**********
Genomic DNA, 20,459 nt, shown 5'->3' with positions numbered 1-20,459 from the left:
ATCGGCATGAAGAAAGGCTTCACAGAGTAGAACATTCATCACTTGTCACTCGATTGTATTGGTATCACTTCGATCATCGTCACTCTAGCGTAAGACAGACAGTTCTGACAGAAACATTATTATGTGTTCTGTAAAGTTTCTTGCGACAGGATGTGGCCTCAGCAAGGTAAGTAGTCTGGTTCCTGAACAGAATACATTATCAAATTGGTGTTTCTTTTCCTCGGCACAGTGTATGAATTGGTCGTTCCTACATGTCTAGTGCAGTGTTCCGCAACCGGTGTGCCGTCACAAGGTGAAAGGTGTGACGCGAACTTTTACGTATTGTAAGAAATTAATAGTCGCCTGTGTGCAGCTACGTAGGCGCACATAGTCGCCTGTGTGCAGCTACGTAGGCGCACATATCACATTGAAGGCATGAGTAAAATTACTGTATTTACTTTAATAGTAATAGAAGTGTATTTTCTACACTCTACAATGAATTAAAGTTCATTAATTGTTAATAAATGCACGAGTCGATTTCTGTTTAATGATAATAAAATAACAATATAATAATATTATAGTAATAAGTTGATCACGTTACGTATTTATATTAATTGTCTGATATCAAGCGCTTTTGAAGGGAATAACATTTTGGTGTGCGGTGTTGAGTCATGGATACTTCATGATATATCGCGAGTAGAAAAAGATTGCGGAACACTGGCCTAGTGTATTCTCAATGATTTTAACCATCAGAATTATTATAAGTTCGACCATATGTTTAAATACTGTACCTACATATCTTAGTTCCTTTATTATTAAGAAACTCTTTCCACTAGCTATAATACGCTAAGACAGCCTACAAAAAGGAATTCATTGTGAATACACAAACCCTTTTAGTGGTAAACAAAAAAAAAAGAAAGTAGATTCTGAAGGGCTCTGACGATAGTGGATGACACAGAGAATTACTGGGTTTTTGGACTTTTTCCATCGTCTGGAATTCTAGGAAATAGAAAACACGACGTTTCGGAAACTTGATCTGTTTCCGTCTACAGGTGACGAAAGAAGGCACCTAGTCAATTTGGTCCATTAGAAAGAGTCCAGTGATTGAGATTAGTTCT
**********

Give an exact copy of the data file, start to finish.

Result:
Genomic DNA, 20,459 nt, shown 5'->3' with positions numbered 1-20,459 from the left:
ATCGGCATGAAGAAAGGCTTCACAGAGTAGAACATTCATCACTTGTCACTCGATTGTATTGGTATCACTTCGATCATCGTCACTCTAGCGTAAGACAGACAGTTCTGACAGAAACATTATTATGTGTTCTGTAAAGTTTCTTGCGACAGGATGTGGCCTCAGCAAGGTAAGTAGTCTGGTTCCTGAACAGAATACATTATCAAATTGGTGTTTCTTTTCCTCGGCACAGTGTATGAATTGGTCGTTCCTACATGTCTAGTGCAGTGTTCCGCAACCGGTGTGCCGTCACAAGGTGAAAGGTGTGACGCGAACTTTTACGTATTGTAAGAAATTAATAGTCGCCTGTGTGCAGCTACGTAGGCGCACATAGTCGCCTGTGTGCAGCTACGTAGGCGCACATATCACATTGAAGGCATGAGTAAAATTACTGTATTTACTTTAATAGTAATAGAAGTGTATTTTCTACACTCTACAATGAATTAAAGTTCATTAATTGTTAATAAATGCACGAGTCGATTTCTGTTTAATGATAATAAAATAACAATATAATAATATTATAGTAATAAGTTGATCACGTTACGTATTTATATTAATTGTCTGATATCAAGCGCTTTTGAAGGGAATAACATTTTGGTGTGCGGTGTTGAGTCATGGATACTTCATGATATATCGCGAGTAGAAAAAGATTGCGGAACACTGGCCTAGTGTATTCTCAATGATTTTAACCATCAGAATTATTATAAGTTCGACCATATGTTTAAATACTGTACCTACATATCTTAGTTCCTTTATTATTAAGAAACTCTTTCCACTAGCTATAATACGCTAAGACAGCCTACAAAAAGGAATTCATTGTGAATACACAAACCCTTTTAGTGGTAAACAAAAAAAAAAGAAAGTAGATTCTGAAGGGCTCTGACGATAGTGGATGACACAGAGAATTACTGGGTTTTTGGACTTTTTCCATCGTCTGGAATTCTAGGAAATAGAAAACACGACGTTTCGGAAACTTGATCTGTTTCCGTCTACAGGTGACGAAAGAAGGCACCTAGTCAATTTGGTCCATTAGAAAGAGTCCAGTGATTGAGATTAGTTCT